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Luke Osburn, Kevin Keay, and Jennifer L. Catto

Abstract

Wintertime extratropical cyclones in the east Pacific region are the source of much of the precipitation over California. There is a lot of uncertainty in future projections of Californian precipitation associated with predicted changes in the jet stream and the midlatitude storm tracks. The question this work seeks to answer is how the changes in the frequency and the intensity of extratropical cyclones in the Pacific storm track influence future changes in Californian precipitation. The authors used an objective cyclone identification method applied to 25 CMIP5 models for the historical and RCP8.5 simulations and investigated the changing relationships between storm frequency, intensity and precipitation. Cyclone data from the historical simulations and differences between the historical and RCP8.5 simulations were used to “predict” the modeled precipitation in the RCP8.5 simulations. In all models, the precipitation predicted using historical relationships gives a lower future precipitation change than the direct model output. In the future, the relationship between track density and precipitation indicates that for the same number of tracks, more precipitation is received. The relationship between track intensity and precipitation (which is quite weak in the historical simulations) does not change in the future. This suggests that other sources, likely enhanced moisture availability, are more important than changes in the intensity of cyclones for the rainfall associated with the storm tracks.

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Jennifer L. Catto, Len C. Shaffrey, and Kevin I. Hodges

Abstract

Composites of wind speeds, equivalent potential temperature, mean sea level pressure, vertical velocity, and relative humidity have been produced for the 100 most intense extratropical cyclones in the Northern Hemisphere winter for the 40-yr ECMWF Re-Analysis (ERA-40) and the high resolution global environment model (HiGEM). Features of conceptual models of cyclone structure—the warm conveyor belt, cold conveyor belt, and dry intrusion—have been identified in the composites from ERA-40 and compared to HiGEM. Such features can be identified in the composite fields despite the smoothing that occurs in the compositing process. The surface features and the three-dimensional structure of the cyclones in HiGEM compare very well with those from ERA-40. The warm conveyor belt is identified in the temperature and wind fields as a mass of warm air undergoing moist isentropic uplift and is very similar in ERA-40 and HiGEM. The rate of ascent is lower in HiGEM, associated with a shallower slope of the moist isentropes in the warm sector. There are also differences in the relative humidity fields in the warm conveyor belt. In ERA-40, the high values of relative humidity are strongly associated with the moist isentropic uplift, whereas in HiGEM these are not so strongly associated. The cold conveyor belt is identified as rearward flowing air that undercuts the warm conveyor belt and produces a low-level jet, and is very similar in HiGEM and ERA-40. The dry intrusion is identified in the 500-hPa vertical velocity and relative humidity. The structure of the dry intrusion compares well between HiGEM and ERA-40 but the descent is weaker in HiGEM because of weaker along-isentrope flow behind the composite cyclone. HiGEM’s ability to represent the key features of extratropical cyclone structure can give confidence in future predictions from this model.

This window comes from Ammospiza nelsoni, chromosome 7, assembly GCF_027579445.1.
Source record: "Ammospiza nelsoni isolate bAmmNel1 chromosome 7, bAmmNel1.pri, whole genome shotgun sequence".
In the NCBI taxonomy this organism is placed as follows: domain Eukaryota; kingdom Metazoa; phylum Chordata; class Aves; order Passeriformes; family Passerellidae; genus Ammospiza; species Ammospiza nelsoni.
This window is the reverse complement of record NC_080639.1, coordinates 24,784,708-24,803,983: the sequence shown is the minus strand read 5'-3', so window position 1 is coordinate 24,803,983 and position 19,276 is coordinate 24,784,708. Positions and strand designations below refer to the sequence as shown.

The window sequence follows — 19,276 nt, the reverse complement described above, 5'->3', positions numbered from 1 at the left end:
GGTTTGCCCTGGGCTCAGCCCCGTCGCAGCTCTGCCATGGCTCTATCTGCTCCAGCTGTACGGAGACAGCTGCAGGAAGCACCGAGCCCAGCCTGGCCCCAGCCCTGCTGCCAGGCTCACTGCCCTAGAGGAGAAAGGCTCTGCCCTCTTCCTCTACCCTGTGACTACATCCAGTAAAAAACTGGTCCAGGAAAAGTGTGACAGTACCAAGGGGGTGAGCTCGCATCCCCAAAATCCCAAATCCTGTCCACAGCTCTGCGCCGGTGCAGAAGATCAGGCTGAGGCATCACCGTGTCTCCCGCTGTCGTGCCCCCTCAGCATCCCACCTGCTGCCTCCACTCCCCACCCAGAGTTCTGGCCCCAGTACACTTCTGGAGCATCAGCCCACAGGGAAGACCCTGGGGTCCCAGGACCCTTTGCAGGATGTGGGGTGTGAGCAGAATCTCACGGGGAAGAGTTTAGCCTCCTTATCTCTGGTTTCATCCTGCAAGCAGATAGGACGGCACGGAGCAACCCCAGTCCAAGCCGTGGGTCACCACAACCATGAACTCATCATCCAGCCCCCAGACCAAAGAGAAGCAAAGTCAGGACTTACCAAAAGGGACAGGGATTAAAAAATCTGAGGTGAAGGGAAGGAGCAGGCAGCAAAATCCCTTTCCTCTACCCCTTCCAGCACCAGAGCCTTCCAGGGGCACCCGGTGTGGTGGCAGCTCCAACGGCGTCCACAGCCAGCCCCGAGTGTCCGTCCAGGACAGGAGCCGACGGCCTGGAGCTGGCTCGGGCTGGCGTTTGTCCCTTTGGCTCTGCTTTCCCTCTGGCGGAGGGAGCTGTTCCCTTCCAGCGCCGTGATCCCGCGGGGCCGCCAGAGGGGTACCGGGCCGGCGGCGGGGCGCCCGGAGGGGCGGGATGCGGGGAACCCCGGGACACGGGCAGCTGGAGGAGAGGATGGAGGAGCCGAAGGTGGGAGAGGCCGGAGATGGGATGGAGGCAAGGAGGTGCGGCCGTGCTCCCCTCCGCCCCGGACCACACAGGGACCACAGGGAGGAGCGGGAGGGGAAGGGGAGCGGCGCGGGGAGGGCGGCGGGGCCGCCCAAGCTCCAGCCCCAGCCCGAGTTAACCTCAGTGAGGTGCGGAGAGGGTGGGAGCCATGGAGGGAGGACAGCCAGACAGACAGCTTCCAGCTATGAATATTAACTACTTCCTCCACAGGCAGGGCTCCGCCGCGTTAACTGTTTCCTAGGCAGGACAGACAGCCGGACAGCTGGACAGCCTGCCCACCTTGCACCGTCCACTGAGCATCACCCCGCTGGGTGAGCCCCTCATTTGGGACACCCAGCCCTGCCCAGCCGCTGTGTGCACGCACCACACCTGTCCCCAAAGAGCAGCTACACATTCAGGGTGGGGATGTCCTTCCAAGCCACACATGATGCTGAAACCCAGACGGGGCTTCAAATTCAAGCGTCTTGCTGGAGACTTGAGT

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Jennifer L. Catto, Len C. Shaffrey, and Kevin I. Hodges

Abstract

Changes to the Northern Hemisphere winter (December–February) extratropical storm tracks and cyclones in a warming climate are investigated. Two idealized climate change experiments with the High Resolution Global Environmental Model version 1.1 (HiGEM1.1), a doubled CO2 and a quadrupled CO2 experiment, are compared against a present-day control run. An objective feature tracking method is used and a focus is given to regional changes. The climatology of extratropical storm tracks from the control run is shown to be in good agreement with the 40-yr European Centre for Medium-Range Weather Forecasts Re-Analysis (ERA-40), while the frequency distribution of cyclone intensity also compares well.